The range of issues to which parties may stipulate is broad-“it lies within the power of the litigants to stipulate to virtually anything concerning their litigation” (McLaughlin, Practice Commentaries, McKinney's Cons. Laws of N.Y., Book 7B, CPLR C2104:1, at 559-560).  Hallock v. State of New York, supra has been applied to enforce written stipulations in a wide variety of circumstances (see, e.g., Matter of Stark, 233 A.D.2d 450, 650 N.Y.S.2d 608 [stipulation waiving party's interest in an estate];  Meyer v. Meyer, 228 A.D.2d 955, 645 N.Y.S.2d 105 [stipulation agreeing to submit all further disputes to an arbitrator];  McAllan v. 124-128 West 134th St. Tenants Assoc., 227 A.D.2d 352, 643 N.Y.S.2d 70 [plaintiff's stipulation to dismiss a cause of action];  Matter of Lois F., 209 A.D.2d 856, 618 N.Y.S.2d 920 [stipulation agreeing that individual was incompetent and appointing committee for her];  Ryerson v. Ryerson, 208 A.D.2d 914, 618 N.Y.S.2d 81, supra [stipulation providing for judicial sale of property];  Matter of Infosino v. Infosino, 204 A.D.2d 324, 611 N.Y.S.2d 598 [stipulation to limit husband's obligation to provide medical insurance coverage for wife];  Henry v. Gutenplan, 197 A.D.2d 608, 604 N.Y.S.2d 757 [stipulation discontinuing action];  Dousmanis v. Joe Hornstein, Inc., 181 A.D.2d 592, 581 N.Y.S.2d 327 [stipulation waiving Statute of Limitations defense];  Greenberg v. Greenberg, 150 A.D.2d 429, 540 N.Y.S.2d 736 [stipulation regarding payment of a money judgment] ).

 We are satisfied that the stipulations before us were both bargained for and properly based on the apparent authority of the defendants' attorneys.   Their enforceability turns on the extent to which a party, through its attorney, may waive jurisdictional defenses.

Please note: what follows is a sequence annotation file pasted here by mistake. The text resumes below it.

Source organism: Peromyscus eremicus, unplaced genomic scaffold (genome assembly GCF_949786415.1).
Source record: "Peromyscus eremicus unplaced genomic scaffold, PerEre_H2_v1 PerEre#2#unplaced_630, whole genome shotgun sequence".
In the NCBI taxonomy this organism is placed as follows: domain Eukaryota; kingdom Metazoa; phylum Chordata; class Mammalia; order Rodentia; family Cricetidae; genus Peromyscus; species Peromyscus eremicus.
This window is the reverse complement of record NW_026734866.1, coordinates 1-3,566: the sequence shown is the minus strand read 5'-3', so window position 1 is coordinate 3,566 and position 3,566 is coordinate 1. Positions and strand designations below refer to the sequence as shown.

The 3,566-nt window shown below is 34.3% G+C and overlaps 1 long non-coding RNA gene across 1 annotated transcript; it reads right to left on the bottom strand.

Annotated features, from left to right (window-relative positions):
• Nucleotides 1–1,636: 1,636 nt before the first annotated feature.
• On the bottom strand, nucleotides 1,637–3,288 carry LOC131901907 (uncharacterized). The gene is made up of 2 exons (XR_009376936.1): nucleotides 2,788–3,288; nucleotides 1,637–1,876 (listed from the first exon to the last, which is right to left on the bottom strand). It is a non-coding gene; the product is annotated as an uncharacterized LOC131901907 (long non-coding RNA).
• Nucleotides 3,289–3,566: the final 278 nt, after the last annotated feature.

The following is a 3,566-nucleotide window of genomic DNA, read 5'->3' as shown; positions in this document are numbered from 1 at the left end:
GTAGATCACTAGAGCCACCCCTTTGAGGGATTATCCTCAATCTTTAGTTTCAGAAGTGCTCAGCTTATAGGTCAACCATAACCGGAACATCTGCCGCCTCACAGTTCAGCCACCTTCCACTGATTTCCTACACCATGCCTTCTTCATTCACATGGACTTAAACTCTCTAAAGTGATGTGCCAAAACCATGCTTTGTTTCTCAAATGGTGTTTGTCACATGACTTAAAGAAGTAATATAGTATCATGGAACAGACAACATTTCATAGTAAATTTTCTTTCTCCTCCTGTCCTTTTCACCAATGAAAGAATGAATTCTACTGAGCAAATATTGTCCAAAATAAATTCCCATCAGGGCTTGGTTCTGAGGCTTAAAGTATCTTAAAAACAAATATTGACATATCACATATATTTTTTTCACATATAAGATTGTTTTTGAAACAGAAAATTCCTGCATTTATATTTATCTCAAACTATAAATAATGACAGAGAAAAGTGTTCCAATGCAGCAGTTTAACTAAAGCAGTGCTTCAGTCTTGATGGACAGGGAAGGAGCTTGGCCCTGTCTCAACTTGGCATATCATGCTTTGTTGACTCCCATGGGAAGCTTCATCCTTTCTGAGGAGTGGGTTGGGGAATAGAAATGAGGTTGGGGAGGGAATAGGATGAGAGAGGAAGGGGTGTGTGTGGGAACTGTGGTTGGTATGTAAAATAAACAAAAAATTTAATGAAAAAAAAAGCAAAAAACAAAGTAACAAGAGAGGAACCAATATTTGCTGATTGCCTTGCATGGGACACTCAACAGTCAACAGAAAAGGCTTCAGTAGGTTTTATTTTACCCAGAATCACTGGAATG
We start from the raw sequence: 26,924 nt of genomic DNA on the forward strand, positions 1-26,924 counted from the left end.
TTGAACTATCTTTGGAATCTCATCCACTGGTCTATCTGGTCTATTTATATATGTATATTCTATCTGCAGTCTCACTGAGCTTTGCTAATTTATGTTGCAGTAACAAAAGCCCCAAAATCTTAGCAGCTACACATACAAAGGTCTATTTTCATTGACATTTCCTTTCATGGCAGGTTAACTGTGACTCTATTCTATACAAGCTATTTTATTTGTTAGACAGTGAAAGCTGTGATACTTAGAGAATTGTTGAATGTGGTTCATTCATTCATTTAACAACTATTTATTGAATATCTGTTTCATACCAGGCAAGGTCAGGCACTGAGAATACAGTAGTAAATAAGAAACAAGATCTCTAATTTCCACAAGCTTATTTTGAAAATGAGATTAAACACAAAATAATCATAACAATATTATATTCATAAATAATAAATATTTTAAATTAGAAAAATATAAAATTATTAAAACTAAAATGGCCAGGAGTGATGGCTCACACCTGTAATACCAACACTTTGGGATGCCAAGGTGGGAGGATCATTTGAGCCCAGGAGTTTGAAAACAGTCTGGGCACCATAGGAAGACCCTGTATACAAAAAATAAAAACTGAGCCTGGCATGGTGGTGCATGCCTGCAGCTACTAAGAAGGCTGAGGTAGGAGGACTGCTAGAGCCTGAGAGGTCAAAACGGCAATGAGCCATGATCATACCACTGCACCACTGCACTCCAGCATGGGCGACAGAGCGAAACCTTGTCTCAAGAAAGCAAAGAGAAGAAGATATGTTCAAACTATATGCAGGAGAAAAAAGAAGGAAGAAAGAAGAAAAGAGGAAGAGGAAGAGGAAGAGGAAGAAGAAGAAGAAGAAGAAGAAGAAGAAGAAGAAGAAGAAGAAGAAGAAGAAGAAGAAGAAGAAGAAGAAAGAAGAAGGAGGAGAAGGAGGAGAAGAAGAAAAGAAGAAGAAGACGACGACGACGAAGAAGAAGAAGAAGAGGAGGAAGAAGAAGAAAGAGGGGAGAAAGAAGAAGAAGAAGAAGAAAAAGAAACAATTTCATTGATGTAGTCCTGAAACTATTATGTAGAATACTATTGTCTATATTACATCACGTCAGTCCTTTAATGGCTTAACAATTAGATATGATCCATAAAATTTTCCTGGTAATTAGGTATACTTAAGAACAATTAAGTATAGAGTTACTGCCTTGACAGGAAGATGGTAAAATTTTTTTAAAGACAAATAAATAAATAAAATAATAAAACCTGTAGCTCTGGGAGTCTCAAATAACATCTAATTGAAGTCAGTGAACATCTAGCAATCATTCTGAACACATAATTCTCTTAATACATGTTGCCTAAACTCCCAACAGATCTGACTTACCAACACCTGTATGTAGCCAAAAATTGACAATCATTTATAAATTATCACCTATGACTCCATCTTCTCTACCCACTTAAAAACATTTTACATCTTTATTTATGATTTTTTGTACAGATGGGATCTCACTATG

SUBJECT MATTER JURISDICTION and PERSONAL JURISDICTION

The defendants stipulated to waive the affirmative defense of lack of “jurisdiction”, but later interposed affirmative defenses as to both personal jurisdiction and subject matter jurisdiction.   Thus, at the outset it is important to distinguish between subject matter jurisdiction and personal jurisdiction, particularly with regard to the question of waivability.

As the late Chief Judge Breitel noted in Lacks v. Lacks, 41 N.Y.2d 71, 74, 390 N.Y.S.2d 875, 359 N.E.2d 384, “[j]urisdiction is a word of elastic, diverse, and disparate meanings” that may have caused its share of confusion (see also, Nuernberger v. State of New York, 41 N.Y.2d 111, 117-118, 390 N.Y.S.2d 904, 359 N.E.2d 412).   In its most basic sense, the term has long been applied as evincing the power to adjudge (see, Hunt v. Hunt, 72 N.Y. 217, 228) which bespeaks subject matter jurisdiction (see, Thrasher v. United States Liab. Ins. Co., 19 N.Y.2d 159, 166, 278 N.Y.S.2d 793, 225 N.E.2d 503;  Matter of Fry v. Village of Tarrytown, 89 N.Y.2d 714, 658 N.Y.S.2d 205, 680 N.E.2d 578).   It has also long been used to describe the judicial power to enforce a judgment and to bind a party over whom it has a legal hold (see, Reed v. Chilson, 142 N.Y. 152, 36 N.E. 884), a concept that relates to personal jurisdiction (see, Masten v. Olcott, 101 N.Y. 152, 4 N.E. 274).